HARRISBURG, Pa. (AP) — A group of state judges will decide whether a victims’ rights amendment that voters apparently supported overwhelmingly in November will become part of the Pennsylvania Constitution, a court announced this week.

Commonwealth Court on Monday announced that a full panel of the court will hear oral argument in Philadelphia in March about the so-called Marsy’s Law ballot question. It would enshrine into the state constitution rights for crime victims that include notifications about the case and being allowed to attend and weigh in during plea hearings, sentencings and parole proceedings.

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A closely divided state Supreme Court ruled on the eve of balloting in November that elections officials could not tabulate or certify the votes while litigation continued. Unofficial tallies indicated the ballot question passed by a three-to-one margin, according to case filings.

In a Jan. 16 brief, a group of four voters who intervened in the case urged the court to rule that the referendum met legal standards and should be added to the constitution.

“Every day that passes with the secretary (of state) being enjoined from tabulating and certifying the results of the vote on the proposed amendment is a day in which the rights set forth in Marsy’s Law — which was approved overwhelmingly by the commonwealth electorate — are denied to crime victims and their families,” lawyers for the four voters argued.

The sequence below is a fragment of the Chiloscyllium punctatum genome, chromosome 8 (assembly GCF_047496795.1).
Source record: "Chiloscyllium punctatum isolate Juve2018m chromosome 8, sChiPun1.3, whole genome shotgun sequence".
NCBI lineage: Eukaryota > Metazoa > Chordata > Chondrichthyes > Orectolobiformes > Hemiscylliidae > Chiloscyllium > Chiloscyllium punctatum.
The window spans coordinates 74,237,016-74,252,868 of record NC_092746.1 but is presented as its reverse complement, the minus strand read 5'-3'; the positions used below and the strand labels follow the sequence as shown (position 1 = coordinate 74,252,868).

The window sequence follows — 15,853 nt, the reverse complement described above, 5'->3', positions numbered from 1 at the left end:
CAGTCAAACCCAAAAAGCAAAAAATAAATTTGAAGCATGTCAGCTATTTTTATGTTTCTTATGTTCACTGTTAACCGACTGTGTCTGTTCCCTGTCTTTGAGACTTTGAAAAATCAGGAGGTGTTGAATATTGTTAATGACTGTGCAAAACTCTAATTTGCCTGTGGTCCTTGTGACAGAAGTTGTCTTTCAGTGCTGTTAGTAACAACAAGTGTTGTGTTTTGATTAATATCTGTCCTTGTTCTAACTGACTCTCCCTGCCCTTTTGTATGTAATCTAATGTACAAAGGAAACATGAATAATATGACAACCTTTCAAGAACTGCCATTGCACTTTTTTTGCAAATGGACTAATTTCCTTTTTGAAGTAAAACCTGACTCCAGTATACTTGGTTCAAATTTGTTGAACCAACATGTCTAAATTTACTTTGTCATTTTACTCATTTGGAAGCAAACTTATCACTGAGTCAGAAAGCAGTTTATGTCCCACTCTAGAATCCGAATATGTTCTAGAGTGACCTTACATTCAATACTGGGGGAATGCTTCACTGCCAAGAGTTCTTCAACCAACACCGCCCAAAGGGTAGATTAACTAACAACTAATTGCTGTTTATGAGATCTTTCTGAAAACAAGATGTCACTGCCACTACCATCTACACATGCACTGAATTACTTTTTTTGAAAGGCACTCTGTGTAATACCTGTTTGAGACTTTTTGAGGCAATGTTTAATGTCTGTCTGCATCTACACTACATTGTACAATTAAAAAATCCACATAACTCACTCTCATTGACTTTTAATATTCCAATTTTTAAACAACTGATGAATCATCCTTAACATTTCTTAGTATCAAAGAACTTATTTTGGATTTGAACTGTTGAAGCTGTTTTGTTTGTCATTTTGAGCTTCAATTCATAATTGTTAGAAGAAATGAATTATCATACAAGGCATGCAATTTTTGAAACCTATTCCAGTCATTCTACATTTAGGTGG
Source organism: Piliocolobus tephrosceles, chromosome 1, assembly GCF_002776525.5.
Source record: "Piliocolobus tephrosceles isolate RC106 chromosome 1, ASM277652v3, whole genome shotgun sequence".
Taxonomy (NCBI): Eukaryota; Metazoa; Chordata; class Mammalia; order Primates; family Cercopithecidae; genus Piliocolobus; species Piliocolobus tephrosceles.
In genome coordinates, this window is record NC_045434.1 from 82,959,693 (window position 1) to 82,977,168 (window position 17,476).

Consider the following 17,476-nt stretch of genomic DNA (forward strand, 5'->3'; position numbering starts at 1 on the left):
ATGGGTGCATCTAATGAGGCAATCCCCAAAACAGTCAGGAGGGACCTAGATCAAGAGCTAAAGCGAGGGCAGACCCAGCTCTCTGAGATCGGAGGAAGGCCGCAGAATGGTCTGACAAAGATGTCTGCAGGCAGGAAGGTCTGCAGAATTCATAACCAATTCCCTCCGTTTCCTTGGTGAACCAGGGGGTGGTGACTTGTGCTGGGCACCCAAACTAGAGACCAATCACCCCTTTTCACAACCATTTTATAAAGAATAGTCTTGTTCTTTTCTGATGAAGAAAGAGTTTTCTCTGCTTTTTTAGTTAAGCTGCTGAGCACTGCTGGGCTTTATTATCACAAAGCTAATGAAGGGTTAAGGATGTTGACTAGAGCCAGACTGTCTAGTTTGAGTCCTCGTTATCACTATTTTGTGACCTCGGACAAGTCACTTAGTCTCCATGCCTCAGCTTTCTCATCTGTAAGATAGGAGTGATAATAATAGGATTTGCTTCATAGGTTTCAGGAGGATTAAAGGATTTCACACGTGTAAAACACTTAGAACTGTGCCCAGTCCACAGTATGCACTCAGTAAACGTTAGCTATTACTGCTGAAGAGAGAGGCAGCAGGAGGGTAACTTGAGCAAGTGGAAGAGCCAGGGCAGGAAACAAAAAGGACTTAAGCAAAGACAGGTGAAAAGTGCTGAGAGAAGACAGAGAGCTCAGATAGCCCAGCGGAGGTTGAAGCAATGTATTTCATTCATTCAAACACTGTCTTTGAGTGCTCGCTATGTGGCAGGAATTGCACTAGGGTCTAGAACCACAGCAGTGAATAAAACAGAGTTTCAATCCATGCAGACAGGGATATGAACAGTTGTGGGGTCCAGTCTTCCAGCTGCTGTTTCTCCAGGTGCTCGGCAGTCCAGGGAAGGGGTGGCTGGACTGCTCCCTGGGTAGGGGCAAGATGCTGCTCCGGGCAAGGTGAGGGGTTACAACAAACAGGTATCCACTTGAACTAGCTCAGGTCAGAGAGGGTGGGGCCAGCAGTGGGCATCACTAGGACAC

A single jurist, Commonwealth Court Judge Ellen Ceisler, issued an injunction in late October at the request of the state League of Women Voters and a registered voter.

Ceisler ruled the amendment would have profound and irreversible consequences for the rights of people accused of crimes and for the criminal justice system. She said the referendum did not fully inform voters about what it would do and that the amendment improperly combined several elements that should be voted separately.

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The state’s defense attorneys’ association also warned the court in a Dec. 16 brief that the amendment would undermine the rights of the accused and that it would grant status to people as victims when the accused has not been convicted of anything.

But the four voters who support the amendment have said its provisions are sufficiently interrelated and that the vast majority of its elements are already state law.

Secretary of State Kathy Boockvar, the defendant in the case, supports making the votes official, and her lawyers told Ceisler that the referendum’s various elements all related to the single purpose of advancing victims’ rights.

The Pennsylvania District Attorneys’ Association has dismissed concerns that adopting the amendment’s set of victims’ rights would create delays and other problems for court proceedings.

“It strains credulity to suggest that every guilty plea, every post-conviction hearing, every parole hearing will be frustrated and lacking finality because it could never be known that notice was properly provided to all interested victims,” the prosecutors’ group wrote in a friend-of-the-court brief.

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